More on Chessic Surrealists

Apr 20, 2011, 4:56 PM |


Several years ago, I tried to trace the connection between chess and art through the very chess-inspired original Surrealist and Dada artists of the 20th century.  These artists inlcuded the very well known, such as MarcelDuchamp, Man Ray and Max Ernst to those not generally so familiar with the general public.  The framework of my presentation was an art show by the Levy Gallery in 1944-5 called the Imagery of Chess. In this presentation, I tried to offer something about each contributor's life, work, their likeness and show contributiuon.  For some of these artist, I had an overwhelming about of information that required culling and pruning; for others I could find very little.  Fortunately, over the years, more of the unknown has become more readily available and I've managed to collate some of this.

This presentation will offer something more about these lesser known contributors to Imagery of Chess show (particularly since each of their specific contributions to the show is now unknown). I'll provide a link to my original page on that artist.

The Imagery of Chess


Mary Callery
     LIFE Nov. 19, 1952

Mary Callery sculpting a bust of her friend, Georgia O'Keeffe at Ghost Ranch, 1945


Peter Blume

     LIFE April 11, 1949
Highlighting sections of his massive 29 square feet painting, The Rock, which took 7 years to complete.

Blume's South of Scranton:
















Ossip Zadkine

     LIFE December 12, 1949

He had been married to artist Valentine Prax for 9 years until her death in 1928.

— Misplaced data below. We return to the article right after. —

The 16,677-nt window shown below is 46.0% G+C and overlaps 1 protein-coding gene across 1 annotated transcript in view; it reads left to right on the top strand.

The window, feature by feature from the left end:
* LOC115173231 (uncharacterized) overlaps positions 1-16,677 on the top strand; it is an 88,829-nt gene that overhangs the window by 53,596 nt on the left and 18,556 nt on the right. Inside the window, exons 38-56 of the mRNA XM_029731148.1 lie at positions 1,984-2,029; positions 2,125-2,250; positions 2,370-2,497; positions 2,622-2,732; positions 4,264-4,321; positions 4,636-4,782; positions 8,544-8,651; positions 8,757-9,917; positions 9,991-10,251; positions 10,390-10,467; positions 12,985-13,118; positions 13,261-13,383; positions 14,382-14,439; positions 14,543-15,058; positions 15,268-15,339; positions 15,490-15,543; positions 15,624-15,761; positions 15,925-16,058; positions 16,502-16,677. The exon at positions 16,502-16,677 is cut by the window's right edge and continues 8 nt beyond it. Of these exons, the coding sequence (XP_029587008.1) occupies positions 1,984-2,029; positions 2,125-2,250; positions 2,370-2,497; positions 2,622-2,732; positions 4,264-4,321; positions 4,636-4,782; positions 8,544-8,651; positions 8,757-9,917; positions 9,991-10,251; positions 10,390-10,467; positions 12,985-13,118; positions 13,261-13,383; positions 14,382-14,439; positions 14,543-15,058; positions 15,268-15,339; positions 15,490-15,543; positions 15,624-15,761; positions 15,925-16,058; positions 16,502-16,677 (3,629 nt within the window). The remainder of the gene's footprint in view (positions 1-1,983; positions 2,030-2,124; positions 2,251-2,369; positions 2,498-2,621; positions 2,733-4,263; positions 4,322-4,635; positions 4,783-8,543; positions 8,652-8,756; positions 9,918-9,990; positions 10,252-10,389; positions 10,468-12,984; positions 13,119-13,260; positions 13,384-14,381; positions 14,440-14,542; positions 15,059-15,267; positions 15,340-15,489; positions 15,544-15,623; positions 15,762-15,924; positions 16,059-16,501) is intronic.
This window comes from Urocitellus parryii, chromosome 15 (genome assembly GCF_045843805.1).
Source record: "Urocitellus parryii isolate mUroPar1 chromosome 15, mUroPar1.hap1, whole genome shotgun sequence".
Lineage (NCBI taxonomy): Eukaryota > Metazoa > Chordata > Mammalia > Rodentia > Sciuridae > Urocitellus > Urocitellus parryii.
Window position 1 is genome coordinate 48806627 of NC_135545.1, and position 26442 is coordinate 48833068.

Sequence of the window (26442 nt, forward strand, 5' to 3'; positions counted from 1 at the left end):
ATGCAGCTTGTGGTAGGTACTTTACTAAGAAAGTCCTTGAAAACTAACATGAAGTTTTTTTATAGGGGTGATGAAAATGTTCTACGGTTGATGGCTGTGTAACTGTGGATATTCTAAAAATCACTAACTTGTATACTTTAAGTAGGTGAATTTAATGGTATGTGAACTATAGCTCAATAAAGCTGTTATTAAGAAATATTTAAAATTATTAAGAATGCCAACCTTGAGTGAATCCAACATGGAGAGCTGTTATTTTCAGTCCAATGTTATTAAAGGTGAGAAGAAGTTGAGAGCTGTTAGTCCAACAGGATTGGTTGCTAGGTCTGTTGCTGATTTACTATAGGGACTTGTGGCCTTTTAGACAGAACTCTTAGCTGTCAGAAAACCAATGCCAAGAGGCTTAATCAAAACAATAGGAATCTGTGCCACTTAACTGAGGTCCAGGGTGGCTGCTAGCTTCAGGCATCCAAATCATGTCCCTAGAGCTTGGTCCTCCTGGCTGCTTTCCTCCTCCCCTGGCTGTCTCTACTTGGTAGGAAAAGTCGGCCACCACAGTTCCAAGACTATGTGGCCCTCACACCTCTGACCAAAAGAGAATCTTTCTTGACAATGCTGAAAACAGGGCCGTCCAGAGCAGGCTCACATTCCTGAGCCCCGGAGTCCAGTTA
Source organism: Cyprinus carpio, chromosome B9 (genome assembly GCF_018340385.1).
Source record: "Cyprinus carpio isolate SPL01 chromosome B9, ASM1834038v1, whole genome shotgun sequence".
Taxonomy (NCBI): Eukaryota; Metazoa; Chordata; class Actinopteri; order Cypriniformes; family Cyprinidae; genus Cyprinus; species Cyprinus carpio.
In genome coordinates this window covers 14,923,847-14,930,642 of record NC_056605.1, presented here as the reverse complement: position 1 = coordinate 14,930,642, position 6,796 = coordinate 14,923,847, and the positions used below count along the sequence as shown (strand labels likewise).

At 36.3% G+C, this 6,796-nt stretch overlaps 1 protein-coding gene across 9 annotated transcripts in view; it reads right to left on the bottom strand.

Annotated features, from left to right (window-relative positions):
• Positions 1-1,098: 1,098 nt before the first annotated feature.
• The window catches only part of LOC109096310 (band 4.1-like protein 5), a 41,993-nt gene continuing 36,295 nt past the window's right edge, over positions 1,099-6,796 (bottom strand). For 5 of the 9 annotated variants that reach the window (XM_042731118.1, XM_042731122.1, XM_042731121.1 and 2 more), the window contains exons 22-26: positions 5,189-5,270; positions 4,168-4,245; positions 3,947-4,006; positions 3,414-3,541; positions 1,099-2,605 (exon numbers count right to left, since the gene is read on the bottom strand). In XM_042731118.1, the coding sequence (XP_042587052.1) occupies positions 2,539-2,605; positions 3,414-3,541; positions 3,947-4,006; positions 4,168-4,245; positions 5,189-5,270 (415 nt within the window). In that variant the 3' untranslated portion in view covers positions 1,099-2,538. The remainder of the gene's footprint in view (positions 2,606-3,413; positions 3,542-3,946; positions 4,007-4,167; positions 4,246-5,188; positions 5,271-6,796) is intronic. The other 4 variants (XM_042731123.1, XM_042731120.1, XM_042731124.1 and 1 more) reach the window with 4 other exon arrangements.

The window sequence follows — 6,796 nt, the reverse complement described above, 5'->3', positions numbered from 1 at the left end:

see also the Zadkine Foundation



Antonin Heythum


L-R front: Carlotta Heythum, Juliet Browner, Antonin Heythum, Jean Harris
L-R back: Man Ray, Harwell Hamilton

Czech stage and costume designer Antonin Heythum's contribution to the show is also unknown.

Here, however is an example of his work in Doña Sancha for the Czech Theater:

and for Cirkus Dankin in 1925:

Below is a preliminary drawing by Antonin Heythum for the set of the world's premier of  E. F. Burian's Mannequin's Ball in Prague on Sept. 21, 1933 [the second production wwas cancelled under threats of censorship]:

Frederick Keisler

Keisler was primarily an avant-guard architect.  Many of his concepts, most strikingly his "endless house," were never actually constructed. Below is a model of that idea:

Keisler with his endless house in 1959

One of his concepts that was actually constucted in the famous Shrine of the Book, a wing of the Isreal Museum in Jerusalem, which houses the Dead Sea Scrolls and other ancient manuscripts:

exterior of the Shrine of the Book - 1959-65
interior of the Shrine of the Book - 1959-65